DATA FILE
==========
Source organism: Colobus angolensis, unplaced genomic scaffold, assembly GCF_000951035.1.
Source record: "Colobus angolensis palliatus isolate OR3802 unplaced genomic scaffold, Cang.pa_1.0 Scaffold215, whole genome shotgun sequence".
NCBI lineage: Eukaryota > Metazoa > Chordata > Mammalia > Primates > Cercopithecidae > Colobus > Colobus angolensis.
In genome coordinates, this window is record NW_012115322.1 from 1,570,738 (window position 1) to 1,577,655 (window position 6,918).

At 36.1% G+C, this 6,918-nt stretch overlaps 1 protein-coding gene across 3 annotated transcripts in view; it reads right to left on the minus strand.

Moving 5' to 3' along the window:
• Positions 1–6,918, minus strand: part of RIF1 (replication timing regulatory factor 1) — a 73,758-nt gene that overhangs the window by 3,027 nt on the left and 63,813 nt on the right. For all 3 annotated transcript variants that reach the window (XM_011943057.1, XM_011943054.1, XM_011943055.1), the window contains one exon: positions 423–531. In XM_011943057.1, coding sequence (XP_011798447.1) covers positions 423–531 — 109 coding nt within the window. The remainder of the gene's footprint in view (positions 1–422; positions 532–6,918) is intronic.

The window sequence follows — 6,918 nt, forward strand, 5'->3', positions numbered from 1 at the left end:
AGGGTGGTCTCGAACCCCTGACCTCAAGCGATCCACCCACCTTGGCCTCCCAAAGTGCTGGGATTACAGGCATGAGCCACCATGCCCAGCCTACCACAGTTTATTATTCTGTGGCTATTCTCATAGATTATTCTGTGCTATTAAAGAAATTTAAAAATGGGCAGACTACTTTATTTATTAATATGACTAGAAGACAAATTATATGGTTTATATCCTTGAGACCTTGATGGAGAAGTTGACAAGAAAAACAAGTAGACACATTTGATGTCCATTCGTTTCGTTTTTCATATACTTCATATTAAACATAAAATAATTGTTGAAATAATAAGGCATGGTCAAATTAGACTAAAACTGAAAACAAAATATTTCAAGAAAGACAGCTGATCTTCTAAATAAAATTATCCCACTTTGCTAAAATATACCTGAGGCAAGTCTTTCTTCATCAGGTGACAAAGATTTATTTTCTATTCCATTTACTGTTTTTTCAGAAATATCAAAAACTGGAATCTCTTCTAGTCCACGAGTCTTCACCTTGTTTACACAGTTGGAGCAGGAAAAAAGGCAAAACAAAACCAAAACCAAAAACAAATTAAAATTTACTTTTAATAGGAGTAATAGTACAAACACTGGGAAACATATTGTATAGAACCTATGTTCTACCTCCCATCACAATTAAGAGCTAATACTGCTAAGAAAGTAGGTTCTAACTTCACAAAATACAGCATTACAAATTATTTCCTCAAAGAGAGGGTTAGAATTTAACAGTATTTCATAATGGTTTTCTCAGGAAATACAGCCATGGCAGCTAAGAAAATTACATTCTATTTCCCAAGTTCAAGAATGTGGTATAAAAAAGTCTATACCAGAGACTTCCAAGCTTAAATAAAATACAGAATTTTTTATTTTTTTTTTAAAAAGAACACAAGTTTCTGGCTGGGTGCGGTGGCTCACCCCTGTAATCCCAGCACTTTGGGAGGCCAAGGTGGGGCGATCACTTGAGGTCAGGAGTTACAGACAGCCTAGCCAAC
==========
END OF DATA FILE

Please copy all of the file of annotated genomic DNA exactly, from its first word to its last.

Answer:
Source organism: Colobus angolensis, unplaced genomic scaffold, assembly GCF_000951035.1.
Source record: "Colobus angolensis palliatus isolate OR3802 unplaced genomic scaffold, Cang.pa_1.0 Scaffold215, whole genome shotgun sequence".
NCBI lineage: Eukaryota > Metazoa > Chordata > Mammalia > Primates > Cercopithecidae > Colobus > Colobus angolensis.
In genome coordinates, this window is record NW_012115322.1 from 1,570,738 (window position 1) to 1,577,655 (window position 6,918).

At 36.1% G+C, this 6,918-nt stretch overlaps 1 protein-coding gene across 3 annotated transcripts in view; it reads right to left on the minus strand.

Moving 5' to 3' along the window:
• Positions 1–6,918, minus strand: part of RIF1 (replication timing regulatory factor 1) — a 73,758-nt gene that overhangs the window by 3,027 nt on the left and 63,813 nt on the right. For all 3 annotated transcript variants that reach the window (XM_011943057.1, XM_011943054.1, XM_011943055.1), the window contains one exon: positions 423–531. In XM_011943057.1, coding sequence (XP_011798447.1) covers positions 423–531 — 109 coding nt within the window. The remainder of the gene's footprint in view (positions 1–422; positions 532–6,918) is intronic.

The window sequence follows — 6,918 nt, forward strand, 5'->3', positions numbered from 1 at the left end:
AGGGTGGTCTCGAACCCCTGACCTCAAGCGATCCACCCACCTTGGCCTCCCAAAGTGCTGGGATTACAGGCATGAGCCACCATGCCCAGCCTACCACAGTTTATTATTCTGTGGCTATTCTCATAGATTATTCTGTGCTATTAAAGAAATTTAAAAATGGGCAGACTACTTTATTTATTAATATGACTAGAAGACAAATTATATGGTTTATATCCTTGAGACCTTGATGGAGAAGTTGACAAGAAAAACAAGTAGACACATTTGATGTCCATTCGTTTCGTTTTTCATATACTTCATATTAAACATAAAATAATTGTTGAAATAATAAGGCATGGTCAAATTAGACTAAAACTGAAAACAAAATATTTCAAGAAAGACAGCTGATCTTCTAAATAAAATTATCCCACTTTGCTAAAATATACCTGAGGCAAGTCTTTCTTCATCAGGTGACAAAGATTTATTTTCTATTCCATTTACTGTTTTTTCAGAAATATCAAAAACTGGAATCTCTTCTAGTCCACGAGTCTTCACCTTGTTTACACAGTTGGAGCAGGAAAAAAGGCAAAACAAAACCAAAACCAAAAACAAATTAAAATTTACTTTTAATAGGAGTAATAGTACAAACACTGGGAAACATATTGTATAGAACCTATGTTCTACCTCCCATCACAATTAAGAGCTAATACTGCTAAGAAAGTAGGTTCTAACTTCACAAAATACAGCATTACAAATTATTTCCTCAAAGAGAGGGTTAGAATTTAACAGTATTTCATAATGGTTTTCTCAGGAAATACAGCCATGGCAGCTAAGAAAATTACATTCTATTTCCCAAGTTCAAGAATGTGGTATAAAAAAGTCTATACCAGAGACTTCCAAGCTTAAATAAAATACAGAATTTTTTATTTTTTTTTTAAAAAGAACACAAGTTTCTGGCTGGGTGCGGTGGCTCACCCCTGTAATCCCAGCACTTTGGGAGGCCAAGGTGGGGCGATCACTTGAGGTCAGGAGTTACAGACAGCCTAGCCAAC